Semester two (July)

Apply directly to Monash.

If you need more information, contact the faculty.

Admissions information for international students

Entry requirements

International entry requirements

Honours entry requirements for admission to Monash University Australia. Please note English proficiency requirements must be met.

English requirements for international students

IELTS 6.5 overall with a minimum of 6.0 in Reading, Listening, Writing and Speaking; TOEFL 550 with a TWE of 4.5; or an Internet-based TOEFL score of 79 with 21 in Writing, 12 in Listening, 13 in Reading and 18 in Speaking; Pearson Test of English(PTE)overall score of 58 with minimum of 50 in Listening, 50 in Reading, 50 in Speaking and 50 in Writing; Cambridge English Proficiency (CPE) score of 45 or above (each skill must score weak or above) or Advanced (CAE) score of 58 or above (each skill must score borderline or above)

University entrance requirements

Minimum entrance requirements for admission to Monash University Australia.

Applications

Semester one (March)

Apply directly to Monash

Apply directly to Monash.

If you need more information, contact the faculty.

Semester two (July)

Apply directly to Monash

Apply directly to Monash.

If you need more information, contact the faculty.

Enrolment obligation

International students enrolling in a CRICOS-registered course can study no more than 25% of their course by distance and/or online learning. Students cannot enrol exclusively in distance and/or online learning study in any compulsory study period. See standard 9.4 of The National Code 2007.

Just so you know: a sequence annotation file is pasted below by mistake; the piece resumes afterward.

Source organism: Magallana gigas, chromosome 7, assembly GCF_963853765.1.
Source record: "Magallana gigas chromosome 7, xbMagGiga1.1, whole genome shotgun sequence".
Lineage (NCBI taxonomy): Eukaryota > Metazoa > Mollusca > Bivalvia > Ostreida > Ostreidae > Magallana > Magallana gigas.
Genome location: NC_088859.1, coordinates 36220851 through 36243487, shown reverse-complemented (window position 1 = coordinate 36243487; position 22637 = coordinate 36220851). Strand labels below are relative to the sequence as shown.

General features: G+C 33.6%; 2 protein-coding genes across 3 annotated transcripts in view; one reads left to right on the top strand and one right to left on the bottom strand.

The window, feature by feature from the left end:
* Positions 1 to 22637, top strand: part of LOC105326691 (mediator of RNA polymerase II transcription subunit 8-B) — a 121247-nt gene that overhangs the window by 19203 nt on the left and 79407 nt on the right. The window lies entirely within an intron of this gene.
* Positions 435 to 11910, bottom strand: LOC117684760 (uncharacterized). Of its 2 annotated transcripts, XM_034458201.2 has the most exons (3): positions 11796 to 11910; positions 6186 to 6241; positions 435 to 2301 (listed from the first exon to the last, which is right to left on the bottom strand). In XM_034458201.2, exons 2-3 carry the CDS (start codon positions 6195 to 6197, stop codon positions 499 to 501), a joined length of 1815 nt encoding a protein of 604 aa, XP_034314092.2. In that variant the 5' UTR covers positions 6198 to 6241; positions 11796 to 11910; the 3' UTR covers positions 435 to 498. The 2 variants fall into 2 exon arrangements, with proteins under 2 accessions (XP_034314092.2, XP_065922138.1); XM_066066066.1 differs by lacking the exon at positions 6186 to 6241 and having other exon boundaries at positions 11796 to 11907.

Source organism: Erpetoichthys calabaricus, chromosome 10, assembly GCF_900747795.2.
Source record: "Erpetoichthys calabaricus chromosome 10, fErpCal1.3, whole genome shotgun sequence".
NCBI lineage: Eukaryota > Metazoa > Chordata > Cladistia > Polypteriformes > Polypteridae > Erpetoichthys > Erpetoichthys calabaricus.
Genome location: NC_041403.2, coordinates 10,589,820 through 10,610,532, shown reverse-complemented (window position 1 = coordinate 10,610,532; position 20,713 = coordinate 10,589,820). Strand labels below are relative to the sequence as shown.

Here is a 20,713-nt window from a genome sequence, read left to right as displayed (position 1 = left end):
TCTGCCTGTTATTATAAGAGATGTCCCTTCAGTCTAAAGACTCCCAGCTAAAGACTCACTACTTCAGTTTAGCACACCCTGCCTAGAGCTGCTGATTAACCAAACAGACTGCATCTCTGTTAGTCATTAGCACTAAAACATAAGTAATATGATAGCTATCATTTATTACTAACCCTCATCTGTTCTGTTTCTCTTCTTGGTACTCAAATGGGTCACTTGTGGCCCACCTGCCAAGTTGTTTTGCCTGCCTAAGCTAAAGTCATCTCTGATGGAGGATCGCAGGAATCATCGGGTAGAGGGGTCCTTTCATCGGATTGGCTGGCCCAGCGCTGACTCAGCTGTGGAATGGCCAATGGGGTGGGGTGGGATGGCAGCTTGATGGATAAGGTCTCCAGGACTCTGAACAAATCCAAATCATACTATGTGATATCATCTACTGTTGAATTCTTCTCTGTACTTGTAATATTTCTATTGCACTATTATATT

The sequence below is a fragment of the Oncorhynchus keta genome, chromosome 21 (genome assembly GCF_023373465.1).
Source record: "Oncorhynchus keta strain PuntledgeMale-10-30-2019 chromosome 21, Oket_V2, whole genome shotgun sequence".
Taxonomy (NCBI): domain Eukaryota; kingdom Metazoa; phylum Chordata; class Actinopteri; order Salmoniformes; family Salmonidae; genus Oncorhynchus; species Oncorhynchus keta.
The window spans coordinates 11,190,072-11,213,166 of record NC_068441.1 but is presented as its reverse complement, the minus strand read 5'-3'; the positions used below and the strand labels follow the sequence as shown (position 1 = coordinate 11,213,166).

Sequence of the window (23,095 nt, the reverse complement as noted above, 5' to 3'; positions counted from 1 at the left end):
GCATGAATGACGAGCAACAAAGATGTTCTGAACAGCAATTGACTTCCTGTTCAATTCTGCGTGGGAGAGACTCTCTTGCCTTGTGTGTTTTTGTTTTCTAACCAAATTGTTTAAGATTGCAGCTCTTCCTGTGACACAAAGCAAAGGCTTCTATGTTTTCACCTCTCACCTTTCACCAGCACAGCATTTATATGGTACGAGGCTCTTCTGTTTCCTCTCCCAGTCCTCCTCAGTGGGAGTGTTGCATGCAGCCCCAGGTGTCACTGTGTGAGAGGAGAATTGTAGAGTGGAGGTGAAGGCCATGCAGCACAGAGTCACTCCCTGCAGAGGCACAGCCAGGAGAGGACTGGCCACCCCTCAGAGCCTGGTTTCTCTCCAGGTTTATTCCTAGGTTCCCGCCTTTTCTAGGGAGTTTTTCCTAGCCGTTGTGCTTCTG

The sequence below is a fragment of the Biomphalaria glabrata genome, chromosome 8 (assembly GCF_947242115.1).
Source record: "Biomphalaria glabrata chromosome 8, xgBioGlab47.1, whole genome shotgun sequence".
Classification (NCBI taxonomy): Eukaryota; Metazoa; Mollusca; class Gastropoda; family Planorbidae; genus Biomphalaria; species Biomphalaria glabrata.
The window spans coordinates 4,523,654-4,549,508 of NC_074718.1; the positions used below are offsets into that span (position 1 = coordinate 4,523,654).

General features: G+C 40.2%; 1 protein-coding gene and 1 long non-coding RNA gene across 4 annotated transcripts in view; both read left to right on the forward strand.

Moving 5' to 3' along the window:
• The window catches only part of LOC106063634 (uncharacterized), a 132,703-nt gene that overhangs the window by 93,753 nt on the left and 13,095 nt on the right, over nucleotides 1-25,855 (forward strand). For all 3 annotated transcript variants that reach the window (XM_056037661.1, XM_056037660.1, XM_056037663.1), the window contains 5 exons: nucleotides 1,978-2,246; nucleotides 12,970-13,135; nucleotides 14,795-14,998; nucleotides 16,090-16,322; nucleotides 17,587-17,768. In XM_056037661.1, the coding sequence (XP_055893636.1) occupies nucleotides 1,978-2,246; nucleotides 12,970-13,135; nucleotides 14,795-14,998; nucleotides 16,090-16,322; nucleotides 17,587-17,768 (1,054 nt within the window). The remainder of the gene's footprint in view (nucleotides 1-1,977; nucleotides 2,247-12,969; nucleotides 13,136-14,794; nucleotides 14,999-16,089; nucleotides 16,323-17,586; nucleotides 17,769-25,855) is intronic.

Study areas

ANCIENT CULTURES

Monash integrates archaeology and ancient history to offer a comprehensive approach to understanding ancient cultures, focusing on the Mediterranean. Monash is also the only university in Victoria where you can study ancient Egypt in depth with staff who conduct archaeological fieldwork in Egypt. Students look at the reconstruction of past societies and their evolution based upon all surviving data - art, architecture, religious beliefs, cultures and social structures.

ANTHROPOLOGY

In its broadest sense, anthropology is the study of all things human. It explores all aspects of humanity - everything from cultures, behaviours and communication to evolution, social structures and relationships. In recent years, there have been major social and political movements throughout the world in which people are stressing a sense of community, shared identity and assertions of difference.

ART HISTORY AND THEORY

Art history and theory involves a critical engagement with all types of visual expression and communication in society, ranging from the traditional fine arts such as painting and sculpture, to recent visual media such as advertising, fashion, film, and cyber-culture.

BEHAVIOURAL STUDIES

Behavioural studies explores the way in which humans act and interact with each other. At Monash, we focus on looking at human behaviour in the changing and challenging environment of the 21st century. Students analyse a range of historical and emerging insights about the way we behave from a variety of disciplines - sociology, culture, philosophy, biology and psychology.